Every summer of my childhood, my mother and aunt would gather together my cousins and me and take the train from Bombay (it was not yet Mumbai) to Kanpur where my grandmother lived. I don’t think there was any air-conditioned travel by train then—or if there was, we certainly didn’t opt for it—so at some point during the 24-hour, hot and dusty journey, we’d rent a great big block of ice which would be placed in a metal container. This “cooling device” would pretty much take up the entire compartment. I don’t believe it worked at all, at least not in dramatically bringing down the temperature. What it did do instead was create a huge puddle as the ice melted and invariably found its way out of the leaky container. And, yes, it gave us the opportunity to invent fantastic games—who could keep their feet on the ice longest—while our mothers gossiped away, oblivious to the fact that their children were getting frostbitten toes.
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Memories of those hot summer days came back to me as I read architect Aditya Dev Sood’s column, My Experiments with Cooling, on the website 3QuarksDaily. Sood writes about the loss of traditional architectural features—central courtyards and chajjas (horizontal projections off windows from which you could hang chicks or place plants) that were designed to facilitate coolness within Indian homes.
It is true that contemporary architecture with its glass and concrete facade is climate-inappropriate. Features designed to create cooler homes seem to have disappeared—the central aangan (or courtyard) that Sood refers to, where the radiating heat generated by the walls would rise up and out of homes.
Older homes had chuna or lime, not cement, which kept them cool in the summer and warm in the winter. And, of course, ceilings were high and walls were thick for a reason.
But it’s not just our style of building homes that has changed over the years. It’s also our heat-bearing threshold. Global warming might have pushed the temperature up a few notches, but global aspiration has blown our heat-enduring ability through the roof.
In the old days, my dad’s Ambassador car had a little fan propped up on the dashboard. As its puny blades whirled around, tossing the May and June loo winds within the interiors, we drove about New Delhi in the happy delusion that our car was somehow, miraculously, being cooled by this ridiculous contraption.
Today, the first thing I do as I step into my car is to crank up the air conditioning, even if it is for a five-minute drive to the grocery store.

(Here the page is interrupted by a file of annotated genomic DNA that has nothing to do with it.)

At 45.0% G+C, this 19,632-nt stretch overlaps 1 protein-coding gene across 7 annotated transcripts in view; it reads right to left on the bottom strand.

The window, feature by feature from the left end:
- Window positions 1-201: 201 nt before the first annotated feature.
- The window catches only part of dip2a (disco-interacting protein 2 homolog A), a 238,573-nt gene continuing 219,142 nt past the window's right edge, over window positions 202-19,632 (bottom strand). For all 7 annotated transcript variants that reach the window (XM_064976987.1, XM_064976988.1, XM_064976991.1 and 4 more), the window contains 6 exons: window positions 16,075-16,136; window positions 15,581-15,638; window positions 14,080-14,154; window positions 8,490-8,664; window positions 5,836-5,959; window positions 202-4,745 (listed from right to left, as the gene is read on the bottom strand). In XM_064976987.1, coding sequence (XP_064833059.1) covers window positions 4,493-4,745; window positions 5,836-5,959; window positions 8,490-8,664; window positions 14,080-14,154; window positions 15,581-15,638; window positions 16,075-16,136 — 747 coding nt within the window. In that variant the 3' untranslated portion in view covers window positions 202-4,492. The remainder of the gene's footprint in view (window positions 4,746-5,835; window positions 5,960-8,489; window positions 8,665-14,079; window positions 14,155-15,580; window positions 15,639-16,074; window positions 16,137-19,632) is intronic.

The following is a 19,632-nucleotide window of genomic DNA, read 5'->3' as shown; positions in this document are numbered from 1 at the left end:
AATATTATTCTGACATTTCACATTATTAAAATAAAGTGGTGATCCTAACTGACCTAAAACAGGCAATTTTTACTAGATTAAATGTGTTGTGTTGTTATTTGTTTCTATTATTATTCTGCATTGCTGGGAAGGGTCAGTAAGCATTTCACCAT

There was a certain frugalness too that is now absent. Before the humidity set in, it was the desert cooler (cheaper, less taxing on the electricity bill) rather than the air conditioner that was the centrepiece of our homes. Air conditioning was a rare luxury, not something that ran 24x7. And when we used it, we used it sparingly, conscious of its rare privileges.
For all the years that he lived, my father would wake up early in the morning, at about 4 or 5, switch off the air conditioner and save those few hours of expensive electricity.
In Kanpur at my grandmother’s house, we’d have delightful nights sleeping outdoors underneath the stars (slathered in slimy yellow-green Odomos). I remember waking up mornings when it would be chilly and we’d have our sheets tucked all around us.
And then, of course, back in the old days many families took a leaf out of the British Raj by simply escaping the plains into the far cooler climates of Shimla or Kasauli or Mahabaleshwar. Those month-long vacations now seem like extravagances—try telling your boss you are taking a month off this summer—as we scout around for bargain three nights/four days holiday packages to Bangkok or Phuket (just as hot but with more efficient air conditioning).
I’ve heard parents speak about the “necessity” of sending their children to schools that are air-conditioned in school buses that are air-conditioned.
At home, families exist as individual units contained in air-conditioned boxes shut out from each other, doing their own thing on Facebook or with the plasma TV, oblivious to what is happening in the next room. What does this mean for families and relationships? I don’t even know where to begin.
None of this, of course, is to imply that the vast majority of Indians still go without basics such as electricity and water. But there is a category and class of citizens that are unfazed by power cuts and shortages, their gensets and inverters kicking in seamlessly every time the lights go out. For these privileged citizens—and I’m included in this lot—life is cool, but that coolness comes at a cost.
Still, all is not lost. A few weekends ago, I sat with some friends in the garden of my new fabulous glass and concrete house under the light of the full moon. Not a leaf stirred that still night. And then my friend Priya turned to me with the promise of a long-awaited house-warming gift: a mist fan. I’m waiting, but the promise of cool evenings is almost too much to resist.
Namita Bhandare writes every other Tuesday on social trends. Send your feedback to firstname.lastname@example.org